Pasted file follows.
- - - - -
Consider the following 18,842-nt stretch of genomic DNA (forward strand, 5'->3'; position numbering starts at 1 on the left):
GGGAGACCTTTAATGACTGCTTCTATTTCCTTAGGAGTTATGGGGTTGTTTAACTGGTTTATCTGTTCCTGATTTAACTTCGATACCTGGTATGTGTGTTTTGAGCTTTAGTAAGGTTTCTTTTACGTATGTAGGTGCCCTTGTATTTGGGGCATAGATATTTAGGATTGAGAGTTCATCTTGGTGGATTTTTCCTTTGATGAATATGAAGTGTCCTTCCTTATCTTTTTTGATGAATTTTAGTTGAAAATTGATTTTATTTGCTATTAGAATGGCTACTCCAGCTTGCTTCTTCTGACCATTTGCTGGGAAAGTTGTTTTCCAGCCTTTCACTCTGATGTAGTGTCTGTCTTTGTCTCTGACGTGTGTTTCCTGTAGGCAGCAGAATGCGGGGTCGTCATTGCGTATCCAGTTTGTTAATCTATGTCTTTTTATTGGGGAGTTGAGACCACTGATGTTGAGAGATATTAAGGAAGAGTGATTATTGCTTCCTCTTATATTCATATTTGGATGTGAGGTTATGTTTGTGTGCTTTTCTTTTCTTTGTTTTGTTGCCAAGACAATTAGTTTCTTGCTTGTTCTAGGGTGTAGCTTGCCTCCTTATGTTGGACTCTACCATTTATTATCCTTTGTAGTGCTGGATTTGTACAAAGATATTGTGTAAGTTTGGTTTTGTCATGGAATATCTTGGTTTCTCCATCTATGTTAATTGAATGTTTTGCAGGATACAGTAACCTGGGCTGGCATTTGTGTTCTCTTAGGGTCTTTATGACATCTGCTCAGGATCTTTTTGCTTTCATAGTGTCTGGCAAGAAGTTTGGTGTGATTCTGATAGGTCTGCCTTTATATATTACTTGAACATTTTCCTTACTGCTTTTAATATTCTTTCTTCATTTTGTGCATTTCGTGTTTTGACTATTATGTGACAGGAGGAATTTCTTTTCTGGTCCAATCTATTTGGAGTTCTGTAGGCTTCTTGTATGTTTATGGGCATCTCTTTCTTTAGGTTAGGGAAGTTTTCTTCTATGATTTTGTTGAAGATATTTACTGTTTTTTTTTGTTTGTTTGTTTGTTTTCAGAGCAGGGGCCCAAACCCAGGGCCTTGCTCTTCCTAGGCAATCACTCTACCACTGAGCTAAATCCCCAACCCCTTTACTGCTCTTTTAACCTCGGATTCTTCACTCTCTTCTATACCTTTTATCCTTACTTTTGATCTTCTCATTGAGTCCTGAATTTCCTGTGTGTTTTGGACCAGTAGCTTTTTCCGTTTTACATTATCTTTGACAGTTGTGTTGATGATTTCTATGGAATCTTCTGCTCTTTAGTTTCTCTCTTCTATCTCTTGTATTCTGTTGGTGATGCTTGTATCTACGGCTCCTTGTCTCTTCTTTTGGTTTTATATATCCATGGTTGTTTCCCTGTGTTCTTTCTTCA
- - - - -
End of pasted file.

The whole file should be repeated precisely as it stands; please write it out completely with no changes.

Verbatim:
Consider the following 18,842-nt stretch of genomic DNA (forward strand, 5'->3'; position numbering starts at 1 on the left):
GGGAGACCTTTAATGACTGCTTCTATTTCCTTAGGAGTTATGGGGTTGTTTAACTGGTTTATCTGTTCCTGATTTAACTTCGATACCTGGTATGTGTGTTTTGAGCTTTAGTAAGGTTTCTTTTACGTATGTAGGTGCCCTTGTATTTGGGGCATAGATATTTAGGATTGAGAGTTCATCTTGGTGGATTTTTCCTTTGATGAATATGAAGTGTCCTTCCTTATCTTTTTTGATGAATTTTAGTTGAAAATTGATTTTATTTGCTATTAGAATGGCTACTCCAGCTTGCTTCTTCTGACCATTTGCTGGGAAAGTTGTTTTCCAGCCTTTCACTCTGATGTAGTGTCTGTCTTTGTCTCTGACGTGTGTTTCCTGTAGGCAGCAGAATGCGGGGTCGTCATTGCGTATCCAGTTTGTTAATCTATGTCTTTTTATTGGGGAGTTGAGACCACTGATGTTGAGAGATATTAAGGAAGAGTGATTATTGCTTCCTCTTATATTCATATTTGGATGTGAGGTTATGTTTGTGTGCTTTTCTTTTCTTTGTTTTGTTGCCAAGACAATTAGTTTCTTGCTTGTTCTAGGGTGTAGCTTGCCTCCTTATGTTGGACTCTACCATTTATTATCCTTTGTAGTGCTGGATTTGTACAAAGATATTGTGTAAGTTTGGTTTTGTCATGGAATATCTTGGTTTCTCCATCTATGTTAATTGAATGTTTTGCAGGATACAGTAACCTGGGCTGGCATTTGTGTTCTCTTAGGGTCTTTATGACATCTGCTCAGGATCTTTTTGCTTTCATAGTGTCTGGCAAGAAGTTTGGTGTGATTCTGATAGGTCTGCCTTTATATATTACTTGAACATTTTCCTTACTGCTTTTAATATTCTTTCTTCATTTTGTGCATTTCGTGTTTTGACTATTATGTGACAGGAGGAATTTCTTTTCTGGTCCAATCTATTTGGAGTTCTGTAGGCTTCTTGTATGTTTATGGGCATCTCTTTCTTTAGGTTAGGGAAGTTTTCTTCTATGATTTTGTTGAAGATATTTACTGTTTTTTTTTGTTTGTTTGTTTGTTTTCAGAGCAGGGGCCCAAACCCAGGGCCTTGCTCTTCCTAGGCAATCACTCTACCACTGAGCTAAATCCCCAACCCCTTTACTGCTCTTTTAACCTCGGATTCTTCACTCTCTTCTATACCTTTTATCCTTACTTTTGATCTTCTCATTGAGTCCTGAATTTCCTGTGTGTTTTGGACCAGTAGCTTTTTCCGTTTTACATTATCTTTGACAGTTGTGTTGATGATTTCTATGGAATCTTCTGCTCTTTAGTTTCTCTCTTCTATCTCTTGTATTCTGTTGGTGATGCTTGTATCTACGGCTCCTTGTCTCTTCTTTTGGTTTTATATATCCATGGTTGTTTCCCTGTGTTCTTTCTTCA